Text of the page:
“That relationship has been very beneficial in bringing fresh fruit, fresh produce to people in our community who live in poverty and may not consider that as an option for them,” she said.
From there began a series of suggestions by attendees about ways to achieve healthy food accessibility. The alliance is working on a “5 by 25” initiative to substitute 5 percent of food spending in the county at all levels with local food by 2025.
Marilyn Bardet, the president of Sustainable Solano’s board, said it was important to educate Solano youth on where their food comes from. She told a story of when she was a head teacher of a daycare in San Francisco’s Mission District and took her kids on a field trip to a ranch in Sonoma County.
“The kids who were leaving their community to go up there had never been to such an area and also didn’t know where food came from,” she said. “They didn’t know that carrots weren’t just something wrapped up in cellophane at the supermarket.”
Bardet said it was important for students to do agriculture-related projects at their schools.
Hannigan said schools did a good job on educating students and felt that parents should also inform their kids about eating healthy.
“What you learn in the school doesn’t necessarily translate to changing life trajectories in terms of the food that you eat,” she said. “We can put kale in front of the kids — or spinach or butternut squash — but until they see it prepared at home and actually consumed by their family around them, I don’t believe you get that hook that succeeds long-term.”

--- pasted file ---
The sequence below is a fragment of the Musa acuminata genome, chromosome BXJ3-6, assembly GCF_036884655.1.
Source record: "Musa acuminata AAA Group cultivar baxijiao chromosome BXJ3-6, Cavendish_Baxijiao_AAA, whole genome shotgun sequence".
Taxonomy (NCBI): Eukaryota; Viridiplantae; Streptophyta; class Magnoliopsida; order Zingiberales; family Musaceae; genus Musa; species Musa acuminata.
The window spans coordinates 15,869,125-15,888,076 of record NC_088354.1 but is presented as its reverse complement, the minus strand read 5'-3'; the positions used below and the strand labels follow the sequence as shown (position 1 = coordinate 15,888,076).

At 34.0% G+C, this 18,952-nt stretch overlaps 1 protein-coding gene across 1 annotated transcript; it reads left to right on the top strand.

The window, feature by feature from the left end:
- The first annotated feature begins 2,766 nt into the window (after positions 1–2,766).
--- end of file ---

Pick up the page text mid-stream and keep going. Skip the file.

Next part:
Jennifer Leonard, a public information officer with Solano County Office of Education, said that Vacaville Unified School District has been making progress in recent years by purchasing a culinary lab for Willis Jepson Middle School and by hiring Juan Cordon as the district’s director of child nutrition.
“He’s a great resource because they went fresh and scratch for at least 50 percent of their menu items, and their sales have exponentially grown,” he said. “he has figured out how to make it appealing to kids.”
Leonard said the county had a lot of great resources and programs, and it was important for parents to know about them.
Other ideas brought up included more community gardens, more restaurant options including vegan restaurants, providing workshops on how to prepare food and exploring a mandatory health program.
Patterson said it was important for have a hub where the public can learn more about how to help make Sustainable Solano’s goal a reality.
“What I would hope to get out of something today is that yes, there is a central place,” she said. “There is a central organization that can maybe not have the expertise but point you in the direction and give some guidance.”
Paula Schneese, the board president of Benicia’s Cultivate Community Food Co-op, said the listening sessions were a good way to begin the conversation.
“This is where it starts: making connections and talking,” she said. “The first thing is awareness. You can’t make change without awareness.”